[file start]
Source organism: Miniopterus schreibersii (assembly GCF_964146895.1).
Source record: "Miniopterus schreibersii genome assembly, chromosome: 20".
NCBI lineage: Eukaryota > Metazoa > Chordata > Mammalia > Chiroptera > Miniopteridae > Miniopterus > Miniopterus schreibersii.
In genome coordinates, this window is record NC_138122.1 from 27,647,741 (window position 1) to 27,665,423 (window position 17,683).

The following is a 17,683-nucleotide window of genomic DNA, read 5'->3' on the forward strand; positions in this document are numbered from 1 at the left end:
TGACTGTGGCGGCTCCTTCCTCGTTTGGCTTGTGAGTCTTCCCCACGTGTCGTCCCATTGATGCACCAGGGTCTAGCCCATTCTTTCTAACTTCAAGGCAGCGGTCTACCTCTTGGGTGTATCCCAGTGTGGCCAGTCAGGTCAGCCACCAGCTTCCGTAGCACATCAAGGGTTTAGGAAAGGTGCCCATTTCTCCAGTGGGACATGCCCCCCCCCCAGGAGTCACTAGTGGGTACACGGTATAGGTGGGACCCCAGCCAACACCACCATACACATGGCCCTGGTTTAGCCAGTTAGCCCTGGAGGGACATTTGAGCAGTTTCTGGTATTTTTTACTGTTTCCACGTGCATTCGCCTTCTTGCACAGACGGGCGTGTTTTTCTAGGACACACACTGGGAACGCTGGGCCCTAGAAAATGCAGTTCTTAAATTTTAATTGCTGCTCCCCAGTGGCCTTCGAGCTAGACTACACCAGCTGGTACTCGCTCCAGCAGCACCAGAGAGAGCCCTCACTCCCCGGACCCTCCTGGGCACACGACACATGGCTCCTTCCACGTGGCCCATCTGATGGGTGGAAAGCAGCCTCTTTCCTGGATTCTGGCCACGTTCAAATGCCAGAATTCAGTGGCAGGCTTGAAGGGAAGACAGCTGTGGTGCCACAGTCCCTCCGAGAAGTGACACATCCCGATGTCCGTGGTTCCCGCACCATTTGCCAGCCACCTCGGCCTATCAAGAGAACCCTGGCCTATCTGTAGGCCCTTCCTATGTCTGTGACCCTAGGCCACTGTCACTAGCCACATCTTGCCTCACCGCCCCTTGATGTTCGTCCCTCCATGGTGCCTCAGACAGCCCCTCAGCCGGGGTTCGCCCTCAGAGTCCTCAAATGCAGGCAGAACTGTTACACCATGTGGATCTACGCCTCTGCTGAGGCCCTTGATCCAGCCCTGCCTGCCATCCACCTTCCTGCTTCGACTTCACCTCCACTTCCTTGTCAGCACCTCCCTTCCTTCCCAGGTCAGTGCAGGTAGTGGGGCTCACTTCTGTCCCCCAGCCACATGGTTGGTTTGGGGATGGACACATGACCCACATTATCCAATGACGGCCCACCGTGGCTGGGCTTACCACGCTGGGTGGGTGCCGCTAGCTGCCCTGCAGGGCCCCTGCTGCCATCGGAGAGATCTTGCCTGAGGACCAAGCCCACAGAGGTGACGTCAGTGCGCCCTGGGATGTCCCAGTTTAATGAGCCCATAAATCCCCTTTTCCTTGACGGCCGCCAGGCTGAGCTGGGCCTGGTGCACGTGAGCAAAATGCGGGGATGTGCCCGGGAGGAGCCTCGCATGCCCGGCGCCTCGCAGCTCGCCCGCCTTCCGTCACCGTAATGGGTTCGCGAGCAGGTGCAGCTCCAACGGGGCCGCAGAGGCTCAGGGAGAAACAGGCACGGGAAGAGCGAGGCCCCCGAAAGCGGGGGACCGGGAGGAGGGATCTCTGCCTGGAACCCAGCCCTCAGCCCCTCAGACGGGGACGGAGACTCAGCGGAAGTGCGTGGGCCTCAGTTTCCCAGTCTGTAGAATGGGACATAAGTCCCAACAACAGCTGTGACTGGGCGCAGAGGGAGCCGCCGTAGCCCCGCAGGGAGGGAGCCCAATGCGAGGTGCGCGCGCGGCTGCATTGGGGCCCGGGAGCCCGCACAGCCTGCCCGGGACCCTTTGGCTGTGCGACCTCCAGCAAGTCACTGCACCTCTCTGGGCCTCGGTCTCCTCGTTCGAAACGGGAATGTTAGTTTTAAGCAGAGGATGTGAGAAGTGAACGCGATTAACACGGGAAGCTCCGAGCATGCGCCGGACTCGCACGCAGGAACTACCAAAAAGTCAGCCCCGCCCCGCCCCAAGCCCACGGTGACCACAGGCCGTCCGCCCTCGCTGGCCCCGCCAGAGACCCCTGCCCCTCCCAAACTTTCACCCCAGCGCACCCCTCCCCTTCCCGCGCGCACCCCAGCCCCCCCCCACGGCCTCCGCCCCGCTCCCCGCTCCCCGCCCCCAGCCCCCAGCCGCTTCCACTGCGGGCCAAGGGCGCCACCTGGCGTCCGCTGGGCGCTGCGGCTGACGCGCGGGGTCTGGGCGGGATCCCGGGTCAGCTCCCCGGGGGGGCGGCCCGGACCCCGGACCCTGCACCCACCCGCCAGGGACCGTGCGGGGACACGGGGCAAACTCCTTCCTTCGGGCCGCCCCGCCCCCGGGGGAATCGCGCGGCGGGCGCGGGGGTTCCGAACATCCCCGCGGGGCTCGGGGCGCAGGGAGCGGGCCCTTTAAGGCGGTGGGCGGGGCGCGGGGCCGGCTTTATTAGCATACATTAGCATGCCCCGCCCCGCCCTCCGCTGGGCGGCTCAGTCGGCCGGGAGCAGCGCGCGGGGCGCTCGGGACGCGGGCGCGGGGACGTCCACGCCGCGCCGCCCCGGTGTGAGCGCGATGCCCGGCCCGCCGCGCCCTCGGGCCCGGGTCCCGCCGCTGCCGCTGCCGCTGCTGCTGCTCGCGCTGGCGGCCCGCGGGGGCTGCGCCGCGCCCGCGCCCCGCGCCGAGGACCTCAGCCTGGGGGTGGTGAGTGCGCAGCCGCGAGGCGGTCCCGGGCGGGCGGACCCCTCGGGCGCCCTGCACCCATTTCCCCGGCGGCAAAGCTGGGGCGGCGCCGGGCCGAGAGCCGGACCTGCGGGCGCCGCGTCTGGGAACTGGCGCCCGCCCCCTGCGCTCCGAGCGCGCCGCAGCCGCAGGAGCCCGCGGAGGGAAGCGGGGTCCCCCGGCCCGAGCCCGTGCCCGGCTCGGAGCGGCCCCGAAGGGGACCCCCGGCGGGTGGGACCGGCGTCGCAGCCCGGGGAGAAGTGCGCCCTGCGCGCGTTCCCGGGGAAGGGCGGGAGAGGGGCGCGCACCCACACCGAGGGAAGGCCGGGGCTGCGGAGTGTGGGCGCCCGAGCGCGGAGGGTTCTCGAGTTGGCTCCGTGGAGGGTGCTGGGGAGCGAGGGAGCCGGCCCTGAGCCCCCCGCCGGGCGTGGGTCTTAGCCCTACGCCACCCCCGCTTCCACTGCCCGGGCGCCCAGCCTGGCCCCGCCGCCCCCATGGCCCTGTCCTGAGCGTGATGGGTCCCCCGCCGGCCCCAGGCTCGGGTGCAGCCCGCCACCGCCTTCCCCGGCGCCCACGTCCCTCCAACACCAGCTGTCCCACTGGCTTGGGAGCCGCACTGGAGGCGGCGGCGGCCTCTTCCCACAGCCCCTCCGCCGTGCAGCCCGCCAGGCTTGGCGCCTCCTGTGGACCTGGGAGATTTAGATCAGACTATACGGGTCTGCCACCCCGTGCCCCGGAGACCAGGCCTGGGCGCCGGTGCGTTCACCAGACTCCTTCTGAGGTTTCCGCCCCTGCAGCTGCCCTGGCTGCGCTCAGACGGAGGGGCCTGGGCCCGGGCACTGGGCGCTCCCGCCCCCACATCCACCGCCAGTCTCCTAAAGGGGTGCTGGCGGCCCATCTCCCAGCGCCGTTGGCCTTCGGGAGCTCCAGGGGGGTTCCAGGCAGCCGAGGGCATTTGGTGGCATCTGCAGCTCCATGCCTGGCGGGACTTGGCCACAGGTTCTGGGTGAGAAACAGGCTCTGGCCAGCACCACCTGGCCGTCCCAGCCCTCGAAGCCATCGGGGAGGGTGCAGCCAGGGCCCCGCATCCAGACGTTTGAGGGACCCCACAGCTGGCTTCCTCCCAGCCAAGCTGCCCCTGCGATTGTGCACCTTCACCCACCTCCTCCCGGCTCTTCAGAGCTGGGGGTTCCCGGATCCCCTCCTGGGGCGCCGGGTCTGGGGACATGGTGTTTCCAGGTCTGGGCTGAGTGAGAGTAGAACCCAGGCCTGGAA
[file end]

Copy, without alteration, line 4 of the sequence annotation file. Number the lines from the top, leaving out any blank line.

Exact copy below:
In genome coordinates, this window is record NC_138122.1 from 27,647,741 (window position 1) to 27,665,423 (window position 17,683).